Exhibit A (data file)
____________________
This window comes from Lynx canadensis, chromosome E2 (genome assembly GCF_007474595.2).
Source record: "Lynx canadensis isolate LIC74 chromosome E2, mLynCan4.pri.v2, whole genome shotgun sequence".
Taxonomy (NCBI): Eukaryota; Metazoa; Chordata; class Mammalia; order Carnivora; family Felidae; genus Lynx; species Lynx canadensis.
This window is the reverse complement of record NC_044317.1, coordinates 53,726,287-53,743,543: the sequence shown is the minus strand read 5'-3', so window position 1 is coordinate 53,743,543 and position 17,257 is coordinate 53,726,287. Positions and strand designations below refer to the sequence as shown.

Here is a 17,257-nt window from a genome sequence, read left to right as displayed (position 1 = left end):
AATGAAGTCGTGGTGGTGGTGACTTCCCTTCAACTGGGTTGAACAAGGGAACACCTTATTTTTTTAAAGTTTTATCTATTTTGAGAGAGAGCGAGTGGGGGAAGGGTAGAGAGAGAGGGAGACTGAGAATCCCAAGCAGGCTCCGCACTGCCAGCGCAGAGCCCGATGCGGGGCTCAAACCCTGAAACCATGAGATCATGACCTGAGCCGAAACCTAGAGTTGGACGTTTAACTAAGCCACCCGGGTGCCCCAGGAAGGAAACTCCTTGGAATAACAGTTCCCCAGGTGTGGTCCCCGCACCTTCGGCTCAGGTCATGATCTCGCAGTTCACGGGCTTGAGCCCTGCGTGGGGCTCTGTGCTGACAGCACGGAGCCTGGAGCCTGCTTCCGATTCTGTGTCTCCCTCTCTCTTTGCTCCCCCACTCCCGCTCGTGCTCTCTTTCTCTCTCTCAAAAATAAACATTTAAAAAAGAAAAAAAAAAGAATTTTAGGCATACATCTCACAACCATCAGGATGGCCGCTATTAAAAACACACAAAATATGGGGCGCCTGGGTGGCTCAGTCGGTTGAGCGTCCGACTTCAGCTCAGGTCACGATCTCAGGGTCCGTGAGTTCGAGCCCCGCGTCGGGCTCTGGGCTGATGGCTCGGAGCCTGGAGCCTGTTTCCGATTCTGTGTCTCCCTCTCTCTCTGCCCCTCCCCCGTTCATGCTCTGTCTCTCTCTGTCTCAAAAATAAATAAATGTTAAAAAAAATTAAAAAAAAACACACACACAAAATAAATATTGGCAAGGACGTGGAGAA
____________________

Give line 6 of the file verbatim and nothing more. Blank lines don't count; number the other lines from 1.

AATGAAGTCGTGGTGGTGGTGACTTCCCTTCAACTGGGTTGAACAAGGGAACACCTTATTTTTTTAAAGTTTTATCTATTTTGAGAGAGAGCGAGTGGGGGAAGGGTAGAGAGAGAGGGAGACTGAGAATCCCAAGCAGGCTCCGCACTGCCAGCGCAGAGCCCGATGCGGGGCTCAAACCCTGAAACCATGAGATCATGACCTGAGCCGAAACCTAGAGTTGGACGTTTAACTAAGCCACCCGGGTGCCCCAGGAAGGAAACTCCTTGGAATAACAGTTCCCCAGGTGTGGTCCCCGCACCTTCGGCTCAGGTCATGATCTCGCAGTTCACGGGCTTGAGCCCTGCGTGGGGCTCTGTGCTGACAGCACGGAGCCTGGAGCCTGCTTCCGATTCTGTGTCTCCCTCTCTCTTTGCTCCCCCACTCCCGCTCGTGCTCTCTTTCTCTCTCTCAAAAATAAACATTTAAAAAAGAAAAAAAAAAGAATTTTAGGCATACATCTCACAACCATCAGGATGGCCGCTATTAAAAACACACAAAATATGGGGCGCCTGGGTGGCTCAGTCGGTTGAGCGTCCGACTTCAGCTCAGGTCACGATCTCAGGGTCCGTGAGTTCGAGCCCCGCGTCGGGCTCTGGGCTGATGGCTCGGAGCCTGGAGCCTGTTTCCGATTCTGTGTCTCCCTCTCTCTCTGCCCCTCCCCCGTTCATGCTCTGTCTCTCTCTGTCTCAAAAATAAATAAATGTTAAAAAAAATTAAAAAAAAACACACACACAAAATAAATATTGGCAAGGACGTGGAGAA